The ugly slab of shell-spackled rock in Marion Square was once a piece of an intimidating tabby fort that stood like the battlements of a castle in front of the British attacking Charleston during the Revolutionary War.
The so-called “Horn Work” was a walled-off, moated, 8-acre bulwark that held 18 of the Americans’ largest guns behind a gate wide enough that Gen. William Moultrie rode through at a full gallop.
The works might easily be the largest tabby fort ever built.
But nobody knows, yet.
That’s why Clemson Design Center and College of Charleston students are in Marion Square this week rolling ground-penetrating radar trying to ping buried rock slabs or the leftover remains of the fort’s foundation.
The goal is to pinpoint where and how big the defense was while helping to better understand its signature role in the history of the city using interpretative markers and augmented reality re-creations.
“Huge, impressive, intimidating, the structure literally guarded the entrance to Charleston,” said historian Nic Butler, who has pushed for the overdue recognition.
The Horn Work straddled today’s King Street, which 250 years ago was the only road into the city. It went from Marion Square to the Francis Marion Hotel and adjoining garage. Its rear wall likely abutted today’s Calhoun Street. Its name came from two protruding points that faced north, putting soldiers on walls to either side of people entering the gate hoping to pass south on King.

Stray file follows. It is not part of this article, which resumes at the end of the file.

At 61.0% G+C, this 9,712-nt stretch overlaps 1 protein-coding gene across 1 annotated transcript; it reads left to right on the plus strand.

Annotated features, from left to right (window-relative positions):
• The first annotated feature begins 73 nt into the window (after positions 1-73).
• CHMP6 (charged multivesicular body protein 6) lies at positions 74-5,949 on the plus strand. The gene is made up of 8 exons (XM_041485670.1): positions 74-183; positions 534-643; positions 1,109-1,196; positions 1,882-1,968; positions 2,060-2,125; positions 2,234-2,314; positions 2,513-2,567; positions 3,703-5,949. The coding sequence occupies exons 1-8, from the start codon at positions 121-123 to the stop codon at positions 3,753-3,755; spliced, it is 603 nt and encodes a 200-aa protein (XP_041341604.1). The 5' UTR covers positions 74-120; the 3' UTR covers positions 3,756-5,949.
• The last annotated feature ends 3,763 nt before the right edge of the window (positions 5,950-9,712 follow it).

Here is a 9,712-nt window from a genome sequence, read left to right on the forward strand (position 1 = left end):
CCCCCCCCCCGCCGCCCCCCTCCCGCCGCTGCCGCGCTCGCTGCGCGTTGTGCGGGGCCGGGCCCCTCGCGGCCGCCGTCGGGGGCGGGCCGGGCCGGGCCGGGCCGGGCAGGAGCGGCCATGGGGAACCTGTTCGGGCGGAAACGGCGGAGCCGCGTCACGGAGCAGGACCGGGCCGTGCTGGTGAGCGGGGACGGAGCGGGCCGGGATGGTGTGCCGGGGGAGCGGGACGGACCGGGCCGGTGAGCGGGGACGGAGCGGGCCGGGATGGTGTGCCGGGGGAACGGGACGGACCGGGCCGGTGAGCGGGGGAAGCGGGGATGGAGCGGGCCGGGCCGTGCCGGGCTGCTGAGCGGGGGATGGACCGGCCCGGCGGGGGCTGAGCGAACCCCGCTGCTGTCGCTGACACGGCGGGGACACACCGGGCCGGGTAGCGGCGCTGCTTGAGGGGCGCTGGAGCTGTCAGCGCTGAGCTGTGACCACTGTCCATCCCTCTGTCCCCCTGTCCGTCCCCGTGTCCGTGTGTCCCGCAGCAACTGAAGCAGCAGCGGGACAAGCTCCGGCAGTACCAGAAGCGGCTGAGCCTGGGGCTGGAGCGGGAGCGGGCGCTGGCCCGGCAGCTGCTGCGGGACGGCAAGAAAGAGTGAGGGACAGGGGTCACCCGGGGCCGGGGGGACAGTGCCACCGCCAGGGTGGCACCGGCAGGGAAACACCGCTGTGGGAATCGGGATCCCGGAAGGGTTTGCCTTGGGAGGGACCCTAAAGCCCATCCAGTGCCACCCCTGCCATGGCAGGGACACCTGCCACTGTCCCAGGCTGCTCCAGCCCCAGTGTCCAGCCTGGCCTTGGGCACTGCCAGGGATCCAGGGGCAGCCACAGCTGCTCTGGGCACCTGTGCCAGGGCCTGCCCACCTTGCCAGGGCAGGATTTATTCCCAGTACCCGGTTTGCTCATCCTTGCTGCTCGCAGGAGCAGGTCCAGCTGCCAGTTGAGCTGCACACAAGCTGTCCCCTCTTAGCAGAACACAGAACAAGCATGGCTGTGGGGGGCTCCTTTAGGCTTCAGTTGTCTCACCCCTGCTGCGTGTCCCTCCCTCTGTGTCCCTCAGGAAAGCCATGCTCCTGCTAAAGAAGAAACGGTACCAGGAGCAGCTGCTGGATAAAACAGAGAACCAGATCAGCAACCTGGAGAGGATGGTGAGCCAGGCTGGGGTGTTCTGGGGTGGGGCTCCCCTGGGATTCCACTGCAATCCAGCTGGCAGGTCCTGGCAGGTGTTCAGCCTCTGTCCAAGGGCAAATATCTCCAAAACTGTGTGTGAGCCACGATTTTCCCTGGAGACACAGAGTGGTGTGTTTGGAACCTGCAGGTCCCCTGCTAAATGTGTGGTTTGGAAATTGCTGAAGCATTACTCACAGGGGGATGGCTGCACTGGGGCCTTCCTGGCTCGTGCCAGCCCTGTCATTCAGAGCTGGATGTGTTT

It withstood attacks during the 1780 Siege of Charleston. One eyewitness characterized the gunfire as devastating to British soldiers. The city, though, surrendered after a bombardment by British guns.
The walls stood for only 30 years, knocked down likely to fill the moat with the debris.
Today the lone slab is all that remains above ground, with a simple marker that reads “Remnant of Horn Work.”
“Visitors come (and) see this ugly piece of rock and say, ‘I don’t care,’ ” Butler said.
Others, though, boast of its significance.
“Nobody knows what a Horn Work is and nobody knows how massive this fortification was,” said Doug Bostick, director S.C. Battlefield Preservation Trust, who hopes to make the site a featured stop on a statewide Liberty Trail, working with the American Battlefield Trust.
“This was the literal gates the city,” he added.
As the fort was torn down, a few pieces were kept by nearby landowners to be used as garden walls. Less than 100 years later, the slab apparently was all that remained visible, photographed by a Union soldier at the close of the Civil War, fenced off by artillery pieces with a stack of cannonballs alongside.
Sketches of the Horn Work have been preserved, but they disagree on details. A few archaeological survey trenches were done in the 1990s as part of a reclamation of the square after the wreckage of Hurricane Hugo. That survey found pieces.
This week, students working under design center historic preservation director Jon Marcoux are picking out more from radar images that Marcoux described as little more than blobs anywhere from a few inches to 3 feet under ground.
The hope is a full preservation of what’s left — a footprint for historic interpretations of the site and a guide on what to avoid in any future development of the square.
For Marcoux it’s more than historic preservation. It’s a real world, hands-on project for students that shows the importance of what they do for history.
“Find the footprint so it can be laid out, mapped in and avoided. It gives them a sense of accountability, that we have a responsibility to be stewards of this,” he said.
As an experience it gets, in the words of design center graduate student Rachel Wilson, “a 10 out of 10 cool factor.”